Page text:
How ChatGPT could disrupt the business of search
A new artificial intelligence thingamajig called ChatGPT set the internet abuzz this week.
Why it matters: Essentially an artificial intelligence (AI) interface that texts you like a know-it-all human, ChatGPT could portend major disruptions ahead for Big Tech — particularly for the business of search.
How it works: Simply type a prompt into its interface, not unlike how you would use Google — and instead of returning links, ChatGPT writes you back in paragraphs.
- When asked "how do you crush inflation," ChatGPT gave an answer that Jerome Powell would probably feel OK about:
- "There are a few different ways to try to crush inflation, but most of them involve using monetary policy to manage the money supply and demand in the economy," went the opening of the bot's answer.
State of play: Experts are hailing ChatGPT, developed by a company called OpenAI, as a major breakthrough in the decades-long push to create a bot that texts with humans as though it were a person, too.
- ChatGPT works well enough that people are starting to grasp just how powerful a chatbot could be, as tech writer Alex Kantrowitz told me on the podcast What Next: TBD on Friday.
- "For years we've been hearing from tech companies like Meta, like Google or even Amazon, that voice and chat talking conversationally with computers is the future — and the actual products never really measured up," he said. "Now we're starting to see actually there is powerful tech here."
- ChatGPT is much farther along than, say, the awkward text interaction you might have with a bank or airline.
- In its first five days, more than 1 million users signed up to try the ChatGPT, according to OpenAI president Greg Brockman.
🍪 The intrigue: When asked how to make chocolate chip cookies, ChatGPT gave me a short, clear recipe that looked pretty standard. Compare that to Googling, which returns links to long, overwritten blog posts that require endless scrolling before you get a recipe.
- Those recipe websites are part of a whole ecosystem of businesses built around optimizing for Google searches — including finance sites like Investopedia, media outlets and other services.
- This is part of why Google has spent so much money on chat AI. The tech giant pulled in $149 billion from its search business last year, more than half of total revenue.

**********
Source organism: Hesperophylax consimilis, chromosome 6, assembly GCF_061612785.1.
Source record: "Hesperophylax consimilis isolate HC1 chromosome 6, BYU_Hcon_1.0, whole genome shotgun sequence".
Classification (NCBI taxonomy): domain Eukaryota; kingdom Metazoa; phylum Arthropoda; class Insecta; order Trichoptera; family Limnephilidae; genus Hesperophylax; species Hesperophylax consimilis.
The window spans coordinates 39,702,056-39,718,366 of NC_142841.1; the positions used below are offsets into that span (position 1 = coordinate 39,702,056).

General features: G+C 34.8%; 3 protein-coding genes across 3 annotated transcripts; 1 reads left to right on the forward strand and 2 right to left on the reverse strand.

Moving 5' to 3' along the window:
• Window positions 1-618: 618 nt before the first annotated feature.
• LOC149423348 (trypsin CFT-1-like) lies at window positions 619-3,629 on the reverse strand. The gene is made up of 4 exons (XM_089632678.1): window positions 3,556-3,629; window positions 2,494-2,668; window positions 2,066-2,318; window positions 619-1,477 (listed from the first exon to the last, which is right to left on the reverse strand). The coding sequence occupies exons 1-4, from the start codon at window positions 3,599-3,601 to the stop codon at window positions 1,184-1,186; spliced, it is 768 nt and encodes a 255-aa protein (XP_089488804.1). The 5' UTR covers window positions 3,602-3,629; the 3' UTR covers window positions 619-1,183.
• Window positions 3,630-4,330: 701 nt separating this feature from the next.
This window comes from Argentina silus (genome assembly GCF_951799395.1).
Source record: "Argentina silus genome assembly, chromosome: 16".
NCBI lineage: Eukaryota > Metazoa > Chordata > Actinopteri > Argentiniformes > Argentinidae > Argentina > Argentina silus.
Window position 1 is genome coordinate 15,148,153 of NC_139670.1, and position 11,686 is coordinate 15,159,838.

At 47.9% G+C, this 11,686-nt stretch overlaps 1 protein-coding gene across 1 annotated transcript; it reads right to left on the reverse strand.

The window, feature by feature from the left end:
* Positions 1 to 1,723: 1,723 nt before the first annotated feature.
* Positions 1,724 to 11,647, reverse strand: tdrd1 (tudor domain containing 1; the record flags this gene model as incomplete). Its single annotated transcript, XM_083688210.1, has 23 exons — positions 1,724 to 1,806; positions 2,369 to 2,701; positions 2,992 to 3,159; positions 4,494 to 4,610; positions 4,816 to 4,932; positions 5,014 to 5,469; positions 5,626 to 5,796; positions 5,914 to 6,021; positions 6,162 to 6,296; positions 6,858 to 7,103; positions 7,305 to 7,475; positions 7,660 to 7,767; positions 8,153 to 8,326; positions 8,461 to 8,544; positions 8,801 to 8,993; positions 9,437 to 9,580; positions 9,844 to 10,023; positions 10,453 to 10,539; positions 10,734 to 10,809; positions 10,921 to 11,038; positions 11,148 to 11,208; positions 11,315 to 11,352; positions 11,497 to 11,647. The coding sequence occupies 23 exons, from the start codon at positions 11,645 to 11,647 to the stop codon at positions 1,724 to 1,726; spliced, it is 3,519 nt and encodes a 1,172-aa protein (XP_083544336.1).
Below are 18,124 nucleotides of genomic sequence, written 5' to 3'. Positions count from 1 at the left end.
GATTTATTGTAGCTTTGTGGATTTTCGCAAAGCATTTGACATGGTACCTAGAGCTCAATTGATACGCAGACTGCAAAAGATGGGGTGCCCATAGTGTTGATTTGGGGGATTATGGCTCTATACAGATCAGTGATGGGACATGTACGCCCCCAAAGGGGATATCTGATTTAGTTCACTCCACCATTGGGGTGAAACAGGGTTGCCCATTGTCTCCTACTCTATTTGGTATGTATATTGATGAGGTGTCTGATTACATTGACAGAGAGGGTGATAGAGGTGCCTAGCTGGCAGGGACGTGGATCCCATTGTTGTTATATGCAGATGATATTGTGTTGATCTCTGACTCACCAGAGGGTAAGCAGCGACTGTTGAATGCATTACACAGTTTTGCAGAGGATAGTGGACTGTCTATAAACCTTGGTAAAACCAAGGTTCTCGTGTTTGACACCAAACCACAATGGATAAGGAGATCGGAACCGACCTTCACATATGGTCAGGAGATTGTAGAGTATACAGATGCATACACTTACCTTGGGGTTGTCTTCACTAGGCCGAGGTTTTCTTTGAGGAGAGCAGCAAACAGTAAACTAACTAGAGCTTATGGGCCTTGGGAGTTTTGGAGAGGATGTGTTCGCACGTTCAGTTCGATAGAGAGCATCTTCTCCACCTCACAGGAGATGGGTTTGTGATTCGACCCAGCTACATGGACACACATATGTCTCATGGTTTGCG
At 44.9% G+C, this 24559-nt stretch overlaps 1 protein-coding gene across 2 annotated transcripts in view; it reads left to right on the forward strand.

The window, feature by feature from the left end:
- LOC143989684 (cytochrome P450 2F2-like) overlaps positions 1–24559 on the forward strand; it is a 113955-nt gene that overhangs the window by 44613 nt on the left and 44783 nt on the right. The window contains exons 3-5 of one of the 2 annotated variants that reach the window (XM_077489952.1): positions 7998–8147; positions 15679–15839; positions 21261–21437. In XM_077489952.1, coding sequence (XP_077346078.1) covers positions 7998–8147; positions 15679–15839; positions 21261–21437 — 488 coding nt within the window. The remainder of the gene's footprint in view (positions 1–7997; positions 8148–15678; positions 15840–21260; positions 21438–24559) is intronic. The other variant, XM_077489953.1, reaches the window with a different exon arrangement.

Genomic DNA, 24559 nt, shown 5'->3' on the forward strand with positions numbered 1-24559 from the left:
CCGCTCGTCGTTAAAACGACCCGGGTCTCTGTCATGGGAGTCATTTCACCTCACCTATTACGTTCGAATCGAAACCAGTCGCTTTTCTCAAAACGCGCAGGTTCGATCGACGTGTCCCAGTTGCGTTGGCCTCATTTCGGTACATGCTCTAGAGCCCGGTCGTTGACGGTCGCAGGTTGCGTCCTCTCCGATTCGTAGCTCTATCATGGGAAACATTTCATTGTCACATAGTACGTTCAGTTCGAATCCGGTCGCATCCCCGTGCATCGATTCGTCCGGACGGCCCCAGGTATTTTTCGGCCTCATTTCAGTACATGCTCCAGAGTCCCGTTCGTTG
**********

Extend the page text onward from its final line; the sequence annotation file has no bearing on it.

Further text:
Yes, but: ChatGPT has no idea whether anything it says is true.
Between the lines: Writers and teachers are already fretting about the AI's ability to spin out essays.
- The New York Times' Paul Krugman is asking if ChatGPT is coming for skilled jobs — he's one of several writers who used the interface to crank out a column in the past week.
- Axios' Ina Fried calls it "scary good," but also worries about the fact that ChatGPT doesn't say where it's getting its info and can be "confidently wrong."
Zoom out: Notably, this new AI was not released by a Big Tech company, but by a risk-taking startup. OpenAI made a splash earlier this year when it released Dall - E2, an AI you can use to create art images. Artists freaked out.
- That a small, private player is the one making waves with AI makes sense; these companies can release something experimental with less risk of angering users or shareholders or advertisers if mistakes arise.
- Open AI does have some powerful friends in the biz, though. It announced a partnership with Microsoft in 2019.
Reality check: The future isn't here yet. Users already dug up flaws — like getting the bot to tell you how to shoplift.
- And, there are big red flags to watch for: AI is prone to reflecting the biases that humans have and to manipulation (like when a Microsoft chatbot started cheering Hitler.) ChatGPT seems to have done a somewhat better job of avoiding this so far.
What's next: Expect to see more bots from bigger players. "It's game time for Google," Kantrowitz said. "I don't think it can sit on the sidelines for too long."